Tsuyoshi Tane: Architecture and “Memory Fields” (Part 1)
Based in Paris, architect Tsuyoshi Tone began receiving global attention after winning the open competition to select a design for the Estonian National Museum. In this first part of Premium Japan’s interview with Tane, we spoke mainly about this project, which was finally completed 10 years after the competition itself.
Designing the Estonian National Museum at age 26
On October 1, 2016, the Estonian National Museum designed by DGT. (Dorrell. Gohotmeh. Tane/Architects) opened its doors. DGT. is a Paris-based architectural office opened jointly by the Italian Dan Dorrell, Lebanese Lina Gohotmeh, and Japanese Tsuyoshi. When the international competition to select the architect for the museum was held in 2005, Tane was only 26.
“I was working at an architectural office in London at the time. I was already friends with Lina and Dan, and we decided to try entering a major competition together. We found the Estonian competition, and even though it was an international project, it was open to submissions from unknown young architects with no records like ourselves. We spent three weeks preparing our entry, and in the end we won. We were more surprised than anyone. The three of us left our jobs right away and opened an office together.”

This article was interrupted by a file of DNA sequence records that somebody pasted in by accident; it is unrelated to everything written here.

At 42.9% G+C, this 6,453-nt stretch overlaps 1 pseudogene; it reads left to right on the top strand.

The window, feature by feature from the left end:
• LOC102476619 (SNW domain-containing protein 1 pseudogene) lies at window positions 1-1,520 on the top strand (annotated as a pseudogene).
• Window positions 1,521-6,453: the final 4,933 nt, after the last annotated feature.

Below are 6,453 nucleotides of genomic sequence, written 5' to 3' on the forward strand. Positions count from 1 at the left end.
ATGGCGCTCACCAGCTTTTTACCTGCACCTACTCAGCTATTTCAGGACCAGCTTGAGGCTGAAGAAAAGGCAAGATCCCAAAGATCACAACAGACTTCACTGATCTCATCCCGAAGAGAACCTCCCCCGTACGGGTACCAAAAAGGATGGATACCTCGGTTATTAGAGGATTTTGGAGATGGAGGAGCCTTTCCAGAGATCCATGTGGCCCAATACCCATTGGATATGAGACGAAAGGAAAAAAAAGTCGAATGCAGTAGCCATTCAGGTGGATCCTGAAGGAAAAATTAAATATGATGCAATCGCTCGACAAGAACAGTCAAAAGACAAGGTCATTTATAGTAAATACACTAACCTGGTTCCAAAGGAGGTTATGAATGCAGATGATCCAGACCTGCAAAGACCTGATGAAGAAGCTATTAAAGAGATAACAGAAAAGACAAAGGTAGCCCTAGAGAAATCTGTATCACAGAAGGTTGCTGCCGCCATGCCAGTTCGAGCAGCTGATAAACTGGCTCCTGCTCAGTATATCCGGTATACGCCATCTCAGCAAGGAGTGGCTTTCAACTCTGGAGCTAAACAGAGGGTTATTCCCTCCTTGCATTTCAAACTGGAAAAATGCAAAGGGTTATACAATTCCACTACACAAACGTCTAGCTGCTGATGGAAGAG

Recalling the ten years since, Tane notes that you cannot discuss the history of Estonia, one of the three Baltics, without mentioning its history of rule by larger neighboring countries. The formation of the Estonian people took place around the 10th century, but from the 13th century through to the beginning of the 20th there was a long period of rule by foreign powers including German nobility, Sweden, and Russia.
Above: Estonian National Museum, 2016 (Courtesy of DGT. Photos by Takuji Shimmura)
The Estonian National Museum was built in the country’s second-largest city, Tartu. The 355-meter long building was designed almost like an extension to the existing military runway on-site. The mildly angled roof represents soaring into the future.
Estonia became independent in 1918 following the outbreak of the Russian Revolution, but in 1940 it was occupied by the Soviet Armed Forces, and the country was absorbed into the Soviet Union after the end of World War II. Just before the collapse of the Soviet Union in 1991, Estonia declared the reestablishment of its independence, and the Estonia of today was born.
The establishment of a national museum was one of three pledges made when independence was declared, along with the establishment of a national museum of art and a college of music. Given this history, it is clear that this project is intimately related to the ethnic and historical identity of this new state. How the proposal from DGT. made this part of the architectural design surprised many.
Next page: “Finding meaning even in ‘negative heritage’“